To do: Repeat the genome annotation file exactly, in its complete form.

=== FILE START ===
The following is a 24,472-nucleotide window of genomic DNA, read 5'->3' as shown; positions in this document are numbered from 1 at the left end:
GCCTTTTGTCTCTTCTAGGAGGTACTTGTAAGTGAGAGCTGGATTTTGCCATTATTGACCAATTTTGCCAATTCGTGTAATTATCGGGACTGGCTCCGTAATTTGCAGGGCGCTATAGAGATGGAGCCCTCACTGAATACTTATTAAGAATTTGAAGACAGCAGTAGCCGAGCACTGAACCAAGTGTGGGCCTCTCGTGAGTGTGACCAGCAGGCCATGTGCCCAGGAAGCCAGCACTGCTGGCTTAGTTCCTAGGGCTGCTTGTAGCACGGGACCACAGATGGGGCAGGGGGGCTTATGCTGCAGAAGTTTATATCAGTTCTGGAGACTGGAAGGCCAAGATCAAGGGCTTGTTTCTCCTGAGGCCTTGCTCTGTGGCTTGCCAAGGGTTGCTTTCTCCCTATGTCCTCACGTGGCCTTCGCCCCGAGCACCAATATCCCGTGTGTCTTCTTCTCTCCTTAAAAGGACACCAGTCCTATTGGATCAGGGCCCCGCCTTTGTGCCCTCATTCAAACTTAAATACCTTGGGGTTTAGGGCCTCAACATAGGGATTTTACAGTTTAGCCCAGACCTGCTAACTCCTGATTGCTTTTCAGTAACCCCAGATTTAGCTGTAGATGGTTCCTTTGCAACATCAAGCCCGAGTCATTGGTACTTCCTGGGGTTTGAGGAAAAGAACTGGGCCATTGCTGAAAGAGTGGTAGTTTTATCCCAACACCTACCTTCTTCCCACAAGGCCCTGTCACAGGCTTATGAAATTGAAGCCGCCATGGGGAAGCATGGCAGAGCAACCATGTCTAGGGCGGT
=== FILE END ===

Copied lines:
The following is a 24,472-nucleotide window of genomic DNA, read 5'->3' as shown; positions in this document are numbered from 1 at the left end:
GCCTTTTGTCTCTTCTAGGAGGTACTTGTAAGTGAGAGCTGGATTTTGCCATTATTGACCAATTTTGCCAATTCGTGTAATTATCGGGACTGGCTCCGTAATTTGCAGGGCGCTATAGAGATGGAGCCCTCACTGAATACTTATTAAGAATTTGAAGACAGCAGTAGCCGAGCACTGAACCAAGTGTGGGCCTCTCGTGAGTGTGACCAGCAGGCCATGTGCCCAGGAAGCCAGCACTGCTGGCTTAGTTCCTAGGGCTGCTTGTAGCACGGGACCACAGATGGGGCAGGGGGGCTTATGCTGCAGAAGTTTATATCAGTTCTGGAGACTGGAAGGCCAAGATCAAGGGCTTGTTTCTCCTGAGGCCTTGCTCTGTGGCTTGCCAAGGGTTGCTTTCTCCCTATGTCCTCACGTGGCCTTCGCCCCGAGCACCAATATCCCGTGTGTCTTCTTCTCTCCTTAAAAGGACACCAGTCCTATTGGATCAGGGCCCCGCCTTTGTGCCCTCATTCAAACTTAAATACCTTGGGGTTTAGGGCCTCAACATAGGGATTTTACAGTTTAGCCCAGACCTGCTAACTCCTGATTGCTTTTCAGTAACCCCAGATTTAGCTGTAGATGGTTCCTTTGCAACATCAAGCCCGAGTCATTGGTACTTCCTGGGGTTTGAGGAAAAGAACTGGGCCATTGCTGAAAGAGTGGTAGTTTTATCCCAACACCTACCTTCTTCCCACAAGGCCCTGTCACAGGCTTATGAAATTGAAGCCGCCATGGGGAAGCATGGCAGAGCAACCATGTCTAGGGCGGT